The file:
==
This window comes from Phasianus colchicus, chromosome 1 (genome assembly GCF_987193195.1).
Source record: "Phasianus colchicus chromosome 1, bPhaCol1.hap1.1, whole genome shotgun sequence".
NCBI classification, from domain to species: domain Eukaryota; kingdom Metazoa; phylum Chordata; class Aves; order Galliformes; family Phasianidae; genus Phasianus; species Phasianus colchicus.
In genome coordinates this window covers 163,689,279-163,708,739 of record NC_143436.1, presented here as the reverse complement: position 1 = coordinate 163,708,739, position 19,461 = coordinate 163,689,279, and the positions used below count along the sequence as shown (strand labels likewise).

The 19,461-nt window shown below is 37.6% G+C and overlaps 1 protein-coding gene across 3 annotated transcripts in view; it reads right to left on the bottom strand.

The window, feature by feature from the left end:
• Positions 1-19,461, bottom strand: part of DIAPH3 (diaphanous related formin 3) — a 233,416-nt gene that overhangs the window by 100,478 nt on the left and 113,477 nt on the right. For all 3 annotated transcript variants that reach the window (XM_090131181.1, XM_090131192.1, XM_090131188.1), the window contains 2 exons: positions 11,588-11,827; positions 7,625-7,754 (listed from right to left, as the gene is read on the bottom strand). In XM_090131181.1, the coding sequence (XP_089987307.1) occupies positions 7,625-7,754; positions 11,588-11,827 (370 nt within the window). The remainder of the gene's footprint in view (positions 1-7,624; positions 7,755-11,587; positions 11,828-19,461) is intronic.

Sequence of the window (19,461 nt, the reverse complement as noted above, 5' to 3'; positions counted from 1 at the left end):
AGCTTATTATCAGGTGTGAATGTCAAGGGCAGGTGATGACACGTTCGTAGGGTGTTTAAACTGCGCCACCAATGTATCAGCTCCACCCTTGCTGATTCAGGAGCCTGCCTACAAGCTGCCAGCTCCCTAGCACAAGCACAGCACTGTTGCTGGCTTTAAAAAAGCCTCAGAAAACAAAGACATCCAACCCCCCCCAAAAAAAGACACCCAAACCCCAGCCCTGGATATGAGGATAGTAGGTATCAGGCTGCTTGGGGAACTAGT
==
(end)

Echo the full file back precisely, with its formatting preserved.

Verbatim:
This window comes from Phasianus colchicus, chromosome 1 (genome assembly GCF_987193195.1).
Source record: "Phasianus colchicus chromosome 1, bPhaCol1.hap1.1, whole genome shotgun sequence".
NCBI classification, from domain to species: domain Eukaryota; kingdom Metazoa; phylum Chordata; class Aves; order Galliformes; family Phasianidae; genus Phasianus; species Phasianus colchicus.
In genome coordinates this window covers 163,689,279-163,708,739 of record NC_143436.1, presented here as the reverse complement: position 1 = coordinate 163,708,739, position 19,461 = coordinate 163,689,279, and the positions used below count along the sequence as shown (strand labels likewise).

The 19,461-nt window shown below is 37.6% G+C and overlaps 1 protein-coding gene across 3 annotated transcripts in view; it reads right to left on the bottom strand.

The window, feature by feature from the left end:
• Positions 1-19,461, bottom strand: part of DIAPH3 (diaphanous related formin 3) — a 233,416-nt gene that overhangs the window by 100,478 nt on the left and 113,477 nt on the right. For all 3 annotated transcript variants that reach the window (XM_090131181.1, XM_090131192.1, XM_090131188.1), the window contains 2 exons: positions 11,588-11,827; positions 7,625-7,754 (listed from right to left, as the gene is read on the bottom strand). In XM_090131181.1, the coding sequence (XP_089987307.1) occupies positions 7,625-7,754; positions 11,588-11,827 (370 nt within the window). The remainder of the gene's footprint in view (positions 1-7,624; positions 7,755-11,587; positions 11,828-19,461) is intronic.

Sequence of the window (19,461 nt, the reverse complement as noted above, 5' to 3'; positions counted from 1 at the left end):
AGCTTATTATCAGGTGTGAATGTCAAGGGCAGGTGATGACACGTTCGTAGGGTGTTTAAACTGCGCCACCAATGTATCAGCTCCACCCTTGCTGATTCAGGAGCCTGCCTACAAGCTGCCAGCTCCCTAGCACAAGCACAGCACTGTTGCTGGCTTTAAAAAAGCCTCAGAAAACAAAGACATCCAACCCCCCCCAAAAAAAGACACCCAAACCCCAGCCCTGGATATGAGGATAGTAGGTATCAGGCTGCTTGGGGAACTAGT